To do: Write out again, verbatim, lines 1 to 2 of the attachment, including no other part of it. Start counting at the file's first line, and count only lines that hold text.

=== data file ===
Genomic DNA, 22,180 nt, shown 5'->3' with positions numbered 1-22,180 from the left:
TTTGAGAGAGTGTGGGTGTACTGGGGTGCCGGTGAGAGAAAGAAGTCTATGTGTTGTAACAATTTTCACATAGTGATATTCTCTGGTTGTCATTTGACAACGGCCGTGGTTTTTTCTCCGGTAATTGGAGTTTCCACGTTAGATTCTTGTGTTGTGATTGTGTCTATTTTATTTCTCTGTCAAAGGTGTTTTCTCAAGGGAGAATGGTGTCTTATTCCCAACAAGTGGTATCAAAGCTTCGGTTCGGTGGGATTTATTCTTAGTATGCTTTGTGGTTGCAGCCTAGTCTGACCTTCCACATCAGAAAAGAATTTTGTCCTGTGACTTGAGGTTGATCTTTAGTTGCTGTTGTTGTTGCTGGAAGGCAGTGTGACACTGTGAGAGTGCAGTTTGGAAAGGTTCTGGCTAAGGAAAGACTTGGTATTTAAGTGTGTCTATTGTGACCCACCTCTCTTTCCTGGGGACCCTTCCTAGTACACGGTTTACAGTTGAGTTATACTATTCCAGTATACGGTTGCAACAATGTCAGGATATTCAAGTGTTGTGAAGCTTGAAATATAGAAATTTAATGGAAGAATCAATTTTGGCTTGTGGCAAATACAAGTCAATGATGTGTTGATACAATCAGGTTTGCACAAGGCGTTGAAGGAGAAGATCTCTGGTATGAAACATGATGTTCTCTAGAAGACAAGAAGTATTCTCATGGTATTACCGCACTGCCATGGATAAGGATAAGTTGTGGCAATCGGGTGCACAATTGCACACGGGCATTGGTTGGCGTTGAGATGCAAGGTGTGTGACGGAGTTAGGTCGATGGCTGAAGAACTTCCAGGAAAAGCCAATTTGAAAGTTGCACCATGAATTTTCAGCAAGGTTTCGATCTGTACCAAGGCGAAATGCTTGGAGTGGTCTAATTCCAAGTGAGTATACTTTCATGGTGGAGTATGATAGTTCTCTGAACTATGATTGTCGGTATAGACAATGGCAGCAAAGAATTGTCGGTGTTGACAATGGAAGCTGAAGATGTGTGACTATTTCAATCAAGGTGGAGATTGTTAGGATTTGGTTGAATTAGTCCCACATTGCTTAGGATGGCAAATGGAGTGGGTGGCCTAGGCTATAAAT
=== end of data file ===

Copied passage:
Genomic DNA, 22,180 nt, shown 5'->3' with positions numbered 1-22,180 from the left:
TTTGAGAGAGTGTGGGTGTACTGGGGTGCCGGTGAGAGAAAGAAGTCTATGTGTTGTAACAATTTTCACATAGTGATATTCTCTGGTTGTCATTTGACAACGGCCGTGGTTTTTTCTCCGGTAATTGGAGTTTCCACGTTAGATTCTTGTGTTGTGATTGTGTCTATTTTATTTCTCTGTCAAAGGTGTTTTCTCAAGGGAGAATGGTGTCTTATTCCCAACAAGTGGTATCAAAGCTTCGGTTCGGTGGGATTTATTCTTAGTATGCTTTGTGGTTGCAGCCTAGTCTGACCTTCCACATCAGAAAAGAATTTTGTCCTGTGACTTGAGGTTGATCTTTAGTTGCTGTTGTTGTTGCTGGAAGGCAGTGTGACACTGTGAGAGTGCAGTTTGGAAAGGTTCTGGCTAAGGAAAGACTTGGTATTTAAGTGTGTCTATTGTGACCCACCTCTCTTTCCTGGGGACCCTTCCTAGTACACGGTTTACAGTTGAGTTATACTATTCCAGTATACGGTTGCAACAATGTCAGGATATTCAAGTGTTGTGAAGCTTGAAATATAGAAATTTAATGGAAGAATCAATTTTGGCTTGTGGCAAATACAAGTCAATGATGTGTTGATACAATCAGGTTTGCACAAGGCGTTGAAGGAGAAGATCTCTGGTATGAAACATGATGTTCTCTAGAAGACAAGAAGTATTCTCATGGTATTACCGCACTGCCATGGATAAGGATAAGTTGTGGCAATCGGGTGCACAATTGCACACGGGCATTGGTTGGCGTTGAGATGCAAGGTGTGTGACGGAGTTAGGTCGATGGCTGAAGAACTTCCAGGAAAAGCCAATTTGAAAGTTGCACCATGAATTTTCAGCAAGGTTTCGATCTGTACCAAGGCGAAATGCTTGGAGTGGTCTAATTCCAAGTGAGTATACTTTCATGGTGGAGTATGATAGTTCTCTGAACTATGATTGTCGGTATAGACAATGGCAGCAAAGAATTGTCGGTGTTGACAATGGAAGCTGAAGATGTGTGACTATTTCAATCAAGGTGGAGATTGTTAGGATTTGGTTGAATTAGTCCCACATTGCTTAGGATGGCAAATGGAGTGGGTGGCCTAGGCTATAAAT